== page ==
Members of one of the island's teaching unions have narrowly accepted a pay deal from the Government – but said that they will "continue to press for action to tackle the intolerable levels of workload" for teachers.
Teachers from the NASUWT voted by 52% for the States Employment Board's offer, which would see their wages rise by 8% next year.
Although the decision moves the year-long row between teachers and their employer closer to resolution, members of the other main teaching union, the NEU, have not accepted the offer.
This leaves all teachers awaiting the conclusion of the dispute, with further talks between the NEU and the Government unlikely to be scheduled until the new year after the school term finished on Tuesday.
A 7.9% pay rise for 2023 has already been applied as part of the SEB's offer, which would see an 8% increase applied from 1 January, a one-off payment of £1,000 on the same date and pay rises matching inflation for 2025 and 2026.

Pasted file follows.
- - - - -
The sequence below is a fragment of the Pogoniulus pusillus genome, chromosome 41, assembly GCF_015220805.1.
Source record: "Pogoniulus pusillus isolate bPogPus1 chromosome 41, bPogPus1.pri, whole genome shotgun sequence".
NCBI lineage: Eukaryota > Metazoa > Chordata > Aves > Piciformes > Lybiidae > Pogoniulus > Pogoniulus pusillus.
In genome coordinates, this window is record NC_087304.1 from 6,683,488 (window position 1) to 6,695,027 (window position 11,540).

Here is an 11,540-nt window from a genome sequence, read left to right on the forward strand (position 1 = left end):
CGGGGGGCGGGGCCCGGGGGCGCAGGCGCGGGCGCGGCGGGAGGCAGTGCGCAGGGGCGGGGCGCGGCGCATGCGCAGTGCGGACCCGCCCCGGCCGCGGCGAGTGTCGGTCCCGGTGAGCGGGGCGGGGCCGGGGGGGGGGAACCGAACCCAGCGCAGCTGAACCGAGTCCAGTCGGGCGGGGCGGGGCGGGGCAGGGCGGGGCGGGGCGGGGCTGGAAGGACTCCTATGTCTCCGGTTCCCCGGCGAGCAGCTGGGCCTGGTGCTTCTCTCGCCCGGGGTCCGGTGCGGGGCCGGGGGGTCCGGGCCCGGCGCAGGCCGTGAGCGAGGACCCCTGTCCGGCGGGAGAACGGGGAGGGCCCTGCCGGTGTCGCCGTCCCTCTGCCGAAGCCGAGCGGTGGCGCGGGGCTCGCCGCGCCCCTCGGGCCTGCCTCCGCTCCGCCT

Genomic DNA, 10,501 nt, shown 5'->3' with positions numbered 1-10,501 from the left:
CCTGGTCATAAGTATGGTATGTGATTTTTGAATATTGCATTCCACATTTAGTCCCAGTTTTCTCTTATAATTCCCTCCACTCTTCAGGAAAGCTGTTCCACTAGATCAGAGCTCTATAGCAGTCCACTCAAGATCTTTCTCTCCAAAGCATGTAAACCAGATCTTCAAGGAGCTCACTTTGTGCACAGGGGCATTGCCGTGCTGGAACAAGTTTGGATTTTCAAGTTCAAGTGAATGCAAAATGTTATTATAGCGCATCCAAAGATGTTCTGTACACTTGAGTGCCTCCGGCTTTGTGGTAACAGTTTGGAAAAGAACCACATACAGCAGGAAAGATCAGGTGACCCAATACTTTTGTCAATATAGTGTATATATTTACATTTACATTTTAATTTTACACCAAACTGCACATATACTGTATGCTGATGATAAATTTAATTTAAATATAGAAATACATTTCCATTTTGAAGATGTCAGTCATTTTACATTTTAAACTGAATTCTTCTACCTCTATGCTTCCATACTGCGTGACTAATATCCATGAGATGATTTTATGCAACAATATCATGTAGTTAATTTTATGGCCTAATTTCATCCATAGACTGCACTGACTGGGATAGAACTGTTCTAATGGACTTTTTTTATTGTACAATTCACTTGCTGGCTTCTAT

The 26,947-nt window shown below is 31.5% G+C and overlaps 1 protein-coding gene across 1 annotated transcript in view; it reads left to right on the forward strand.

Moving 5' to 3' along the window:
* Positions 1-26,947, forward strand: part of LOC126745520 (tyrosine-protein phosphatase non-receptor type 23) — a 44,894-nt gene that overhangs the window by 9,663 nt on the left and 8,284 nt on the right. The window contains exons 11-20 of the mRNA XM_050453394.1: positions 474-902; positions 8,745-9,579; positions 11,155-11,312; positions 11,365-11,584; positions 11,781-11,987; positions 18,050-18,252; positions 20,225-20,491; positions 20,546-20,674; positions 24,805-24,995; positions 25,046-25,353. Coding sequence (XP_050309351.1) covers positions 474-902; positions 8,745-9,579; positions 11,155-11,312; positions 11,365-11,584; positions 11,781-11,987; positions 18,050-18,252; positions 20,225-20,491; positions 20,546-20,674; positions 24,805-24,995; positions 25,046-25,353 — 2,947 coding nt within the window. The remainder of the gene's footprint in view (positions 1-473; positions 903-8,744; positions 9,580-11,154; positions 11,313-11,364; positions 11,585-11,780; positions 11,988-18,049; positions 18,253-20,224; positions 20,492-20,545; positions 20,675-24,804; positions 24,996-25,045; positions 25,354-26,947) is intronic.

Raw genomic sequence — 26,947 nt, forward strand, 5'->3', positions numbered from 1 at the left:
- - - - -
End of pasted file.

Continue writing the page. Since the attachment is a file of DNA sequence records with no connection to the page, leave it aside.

Pictured: A number of teacher strikes have been held throughout the year.
Dr Patrick Roach, NASUWT General Secretary, said: “Teachers on Jersey are long overdue an increase in pay as part of their fight for fair and reasonable working conditions.
"There must be no delay from the SEB in implementing this award.
“NASUWT members have endured years of real terms pay erosion, escalating living costs, and spiralling workloads.
"Despite these challenges, they have continued to deliver an extremely high standard of education to Jersey’s children and young people."
He added: “Pay is only one of our concerns for Jersey’s hard-working and dedicated teachers.
"They need a Better Deal and we will continue to press for action to tackle the intolerable levels of workload on our members.
"We are still awaiting commitments from the States Government to secure the resolution of these outstanding issues.”
This afternoon, Vice Chair of the SEB, Deputy Elaine Millar said: “We are pleased to hear that NASUWT members have voted to accept the 2024-26 pay deal.
"We will recommence constructive meetings with the National Education Union when the school holidays are over.”
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